Sunday, March 04, 2007

With Apologies

Blame a friend called Maggie. She gave a challenge - "To be or not to be - Global Warming". I think she meant write about whether it was happening or not, but with a title like that, what's a girl to do?
My profound apologies to the Bard and all who love him. I really am very, very sorry.


To heed or not to heed; that is the question.
Whether it is foolish in a man to trust the threats and
Sound bites of uncertain future
Or close ears against a sea of warnings
And by ignoring, cause it.
Our cars, our planes, no more? And by a ban to say
We end the pleasure of a thousand long haul flights
That man is heir to?
‘Tis a consummation devoutly to be spurned!
But stay! The Earth could end, no chance to thrive;
Ay, there’s the rub, for in our selfish wish what
Nightmares come as we keep jetting off to pastures
New must give us pause.
It’s negligence that makes calamity of future life.
Who will bear the whips and scorns of unknown
Generation’s wrongs, the unborn’s contumely?
Their hate of ruined lands, action’s delay,
The insolence of pride that spurned
The patient merit of conservation taken,
And a quietus made of global damage?
Who will guilt accept?
But why the dread of something after death,
The undiscovered facts about which proof
No thinking man can know, puzzles the will.
So better let us do the things we wish
Than stop for others we know not of,
And conscience need not make cowards of us all.
Let enterprises of great pith and moment
Be cast awry by hedonistic pleasure,
And we can lose the thought of action.

But hark you now, the future weeps,
And by those sad orisons
Be all our sins remembered.

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Tuesday, February 20, 2007


I've not been here for a while, busy with this and that and not much time for writing, so nothing to add to the blog. However, at a meeting of ScribesRus, the writing group I belong to, the talk got round to inventions, and we were all asked to write a piece on what we wished we had invented. I thought of the usual suspects, you know the sort of thing, the wheel, the telephone, the internal cumbustion engine, but the more I thought about it the more I realised that, apart from the wheel, the world would be a better place without most of those things, especially the last one. No, it's the little things that really make life better so here's what I came up with -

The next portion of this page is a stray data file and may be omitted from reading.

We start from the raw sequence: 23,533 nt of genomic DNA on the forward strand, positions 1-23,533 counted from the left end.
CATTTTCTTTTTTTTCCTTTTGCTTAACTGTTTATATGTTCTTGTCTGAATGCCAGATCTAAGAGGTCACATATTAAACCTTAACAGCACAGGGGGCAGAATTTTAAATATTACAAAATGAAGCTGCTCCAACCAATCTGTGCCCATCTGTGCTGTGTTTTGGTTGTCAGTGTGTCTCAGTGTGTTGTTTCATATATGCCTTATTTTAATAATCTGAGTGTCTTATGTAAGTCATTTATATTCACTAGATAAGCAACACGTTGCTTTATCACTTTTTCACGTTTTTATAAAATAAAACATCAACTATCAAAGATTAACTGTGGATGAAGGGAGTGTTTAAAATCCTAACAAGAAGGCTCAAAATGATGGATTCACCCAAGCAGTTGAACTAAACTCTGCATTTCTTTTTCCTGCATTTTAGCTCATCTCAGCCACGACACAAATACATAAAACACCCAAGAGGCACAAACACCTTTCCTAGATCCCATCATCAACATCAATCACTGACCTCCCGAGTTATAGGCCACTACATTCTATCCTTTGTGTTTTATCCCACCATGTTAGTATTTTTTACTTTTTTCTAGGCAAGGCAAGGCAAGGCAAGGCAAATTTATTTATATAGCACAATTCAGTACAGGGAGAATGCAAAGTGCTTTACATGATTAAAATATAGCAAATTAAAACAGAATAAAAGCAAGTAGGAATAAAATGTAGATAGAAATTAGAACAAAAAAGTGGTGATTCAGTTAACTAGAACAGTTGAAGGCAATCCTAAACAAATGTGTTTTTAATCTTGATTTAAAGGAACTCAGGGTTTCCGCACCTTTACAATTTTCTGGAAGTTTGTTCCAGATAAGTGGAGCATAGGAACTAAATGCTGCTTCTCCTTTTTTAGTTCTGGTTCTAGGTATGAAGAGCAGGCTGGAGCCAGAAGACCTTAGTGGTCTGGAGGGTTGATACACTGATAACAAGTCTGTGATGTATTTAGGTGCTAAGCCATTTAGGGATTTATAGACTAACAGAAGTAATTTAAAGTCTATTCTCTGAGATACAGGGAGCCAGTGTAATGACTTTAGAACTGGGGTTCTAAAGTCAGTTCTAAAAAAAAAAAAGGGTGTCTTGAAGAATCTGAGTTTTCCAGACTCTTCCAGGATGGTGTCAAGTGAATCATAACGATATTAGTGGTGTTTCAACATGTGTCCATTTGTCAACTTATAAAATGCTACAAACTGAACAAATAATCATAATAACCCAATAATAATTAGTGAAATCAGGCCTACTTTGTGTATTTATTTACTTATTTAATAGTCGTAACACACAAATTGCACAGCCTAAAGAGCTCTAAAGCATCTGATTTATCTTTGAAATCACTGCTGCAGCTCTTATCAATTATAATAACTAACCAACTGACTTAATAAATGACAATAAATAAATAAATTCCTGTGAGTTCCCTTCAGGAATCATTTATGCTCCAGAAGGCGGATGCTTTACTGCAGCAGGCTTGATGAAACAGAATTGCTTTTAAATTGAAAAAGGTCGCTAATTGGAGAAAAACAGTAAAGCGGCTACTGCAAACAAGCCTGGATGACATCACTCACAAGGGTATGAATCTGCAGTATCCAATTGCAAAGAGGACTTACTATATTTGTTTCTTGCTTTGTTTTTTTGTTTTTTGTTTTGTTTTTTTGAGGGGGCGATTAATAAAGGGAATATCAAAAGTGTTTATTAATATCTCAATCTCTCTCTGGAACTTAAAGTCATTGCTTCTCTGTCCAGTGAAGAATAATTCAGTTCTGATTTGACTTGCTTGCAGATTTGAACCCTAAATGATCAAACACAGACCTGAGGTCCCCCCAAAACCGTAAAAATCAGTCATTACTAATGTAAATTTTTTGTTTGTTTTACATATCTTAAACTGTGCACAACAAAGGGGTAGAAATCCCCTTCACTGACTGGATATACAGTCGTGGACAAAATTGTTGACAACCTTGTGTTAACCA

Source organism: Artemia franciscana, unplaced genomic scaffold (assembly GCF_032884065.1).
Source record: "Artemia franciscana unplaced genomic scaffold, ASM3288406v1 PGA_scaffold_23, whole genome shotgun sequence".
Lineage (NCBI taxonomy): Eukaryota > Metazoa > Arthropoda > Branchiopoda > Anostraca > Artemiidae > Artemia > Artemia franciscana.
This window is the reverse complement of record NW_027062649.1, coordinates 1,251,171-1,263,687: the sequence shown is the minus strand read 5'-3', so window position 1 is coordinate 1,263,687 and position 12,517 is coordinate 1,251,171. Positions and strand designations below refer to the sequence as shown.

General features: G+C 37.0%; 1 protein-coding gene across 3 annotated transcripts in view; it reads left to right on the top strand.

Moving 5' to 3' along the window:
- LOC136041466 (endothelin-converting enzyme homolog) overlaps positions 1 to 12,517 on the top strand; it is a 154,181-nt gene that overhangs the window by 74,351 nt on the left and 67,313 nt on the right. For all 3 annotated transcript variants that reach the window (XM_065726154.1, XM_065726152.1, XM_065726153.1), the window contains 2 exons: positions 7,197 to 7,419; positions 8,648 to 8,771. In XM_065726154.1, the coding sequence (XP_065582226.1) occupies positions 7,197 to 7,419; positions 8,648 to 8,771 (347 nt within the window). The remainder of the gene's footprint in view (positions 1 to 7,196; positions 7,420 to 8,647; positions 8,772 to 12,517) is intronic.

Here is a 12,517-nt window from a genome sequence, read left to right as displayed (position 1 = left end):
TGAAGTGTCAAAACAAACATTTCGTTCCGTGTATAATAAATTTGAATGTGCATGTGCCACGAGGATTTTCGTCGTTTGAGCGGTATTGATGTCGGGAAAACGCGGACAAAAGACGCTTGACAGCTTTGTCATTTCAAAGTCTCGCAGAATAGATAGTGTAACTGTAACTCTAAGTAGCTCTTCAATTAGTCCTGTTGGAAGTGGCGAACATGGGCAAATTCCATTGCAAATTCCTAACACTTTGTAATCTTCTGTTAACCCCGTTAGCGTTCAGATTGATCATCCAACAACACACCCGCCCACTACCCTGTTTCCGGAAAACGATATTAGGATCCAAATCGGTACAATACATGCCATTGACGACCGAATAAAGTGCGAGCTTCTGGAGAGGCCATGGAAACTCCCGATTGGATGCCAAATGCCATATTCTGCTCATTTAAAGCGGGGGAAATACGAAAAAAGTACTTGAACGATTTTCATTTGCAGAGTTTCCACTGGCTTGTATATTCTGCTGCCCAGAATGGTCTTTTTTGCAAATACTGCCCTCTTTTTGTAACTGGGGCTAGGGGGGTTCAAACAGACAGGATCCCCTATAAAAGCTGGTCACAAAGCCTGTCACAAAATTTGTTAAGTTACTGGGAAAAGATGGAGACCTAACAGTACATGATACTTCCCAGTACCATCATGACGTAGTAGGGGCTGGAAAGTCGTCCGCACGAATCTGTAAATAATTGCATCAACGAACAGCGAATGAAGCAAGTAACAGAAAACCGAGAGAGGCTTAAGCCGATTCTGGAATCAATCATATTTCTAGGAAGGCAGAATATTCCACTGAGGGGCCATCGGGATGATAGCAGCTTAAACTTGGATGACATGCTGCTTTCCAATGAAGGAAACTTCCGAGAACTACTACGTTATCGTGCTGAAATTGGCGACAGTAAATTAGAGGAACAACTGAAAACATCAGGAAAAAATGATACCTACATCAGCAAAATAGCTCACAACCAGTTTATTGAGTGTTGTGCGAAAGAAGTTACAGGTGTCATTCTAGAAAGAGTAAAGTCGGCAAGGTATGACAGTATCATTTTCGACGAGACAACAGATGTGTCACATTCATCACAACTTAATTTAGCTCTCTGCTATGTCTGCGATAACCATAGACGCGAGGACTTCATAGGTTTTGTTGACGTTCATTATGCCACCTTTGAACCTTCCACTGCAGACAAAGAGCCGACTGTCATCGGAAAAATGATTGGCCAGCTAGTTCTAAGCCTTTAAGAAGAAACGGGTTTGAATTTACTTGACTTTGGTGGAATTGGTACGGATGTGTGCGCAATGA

Oh I wish I’d invented the match
I’d have surely avoided the catch
Of the sulphurous poisons we saw
By their effect on the match girls’ jaw

Oh, I wish I’d invented the pin
With its safety clasp all moulded in
Which saves loss of blood and some pain
And words which are crass and profane

Oh, I wish I’d invented the Biro
(Old Laszlo was surely a hero)
What a difference would have been made -
When writing we’d now use a ‘Slade’.*

Oh, I wish I’d invented the clip
Which holds documents in a firm grip
And saves them from slipping and sliding
And prevents your nice ‘Jekyll’ from ‘Hyde-ing’

Oh, I wish I’d invented some things
I could bask in the glory it brings,
The kudos, the money, the fame,
And people remembering my name.



Wednesday, February 07, 2007

It was ever thus

It's coming round to that time of year again when hearts and flowers are all the rage. Call me an old cynic but......


“Come, lie with me and be my love”,
That’s what the poet said,
And what a clever line is that
To get me into bed.
But it won’t work you know,
The answer is still “No.”

“How do I love thee?”, yet more lines
That don’t belong to you.
I wish you’d get it in your mind
That other’s words won’t do.
And it won’t work you know,
The answer is still “No.”

“My love is like a red, red rose”
Oh really - get a life,
Those words belong to Robert Burns,
From Galloway, in Fife
And they don’t work you know,
The answer is still “No”.

I really don’t know how it is
That you can be so thick,
But still you’re using other’s words
And they won’t do the trick.
They do not work you know
The answer is still “No”.

Try telling me you think I’m great
And you’ll be mine alone.
To be with me for all our lives
You’ll leave unturned no stone.
And it might work you know,
Till then the answer’s “No.”


Monday, January 22, 2007


I'm one of those poor benighted people who can't sleep at night. Come 2.30 in the afternoon I could sleep the clock round, by 8 o'clock in the evening I can hardly keep my eyes open, but by the time I go to bed I'm wide awake, can't get comfortable and my mind's whirling around with all sorts of unconnected thoughts jumping out at me. The following shows what I mean.


I’m lying here and cannot sleep
I’m so fed up with counting sheep
I’ll use the time to make a rhyme
For Monday's blog - but nothing deep.

I don’t envy the Eskimo
Who has a hundred words for snow
I bear no grudge - I call it sludge
And wish the bloody stuff would go!

Now into black despair I’ve sunk,
My inspiration’s done a bunk.
What is that noise? Oh, next door’s boys
Returning from the pub dead drunk.

Bet that they’ve been on the scrumpy.
Now the pillow’s hard and lumpy!
I’m feeling hot - Oh, now I’m not.
It’s no wonder I get grumpy.

The kitchen fairy came today
And took the washing up away,
It wasn’t you - you never do.
Thank you Fairy is what I say.

The duvet’s fallen on the floor!
I cannot stand this any more.
It’s time I think to get a drink.
Look at the clock! It’s half past … zzzsnore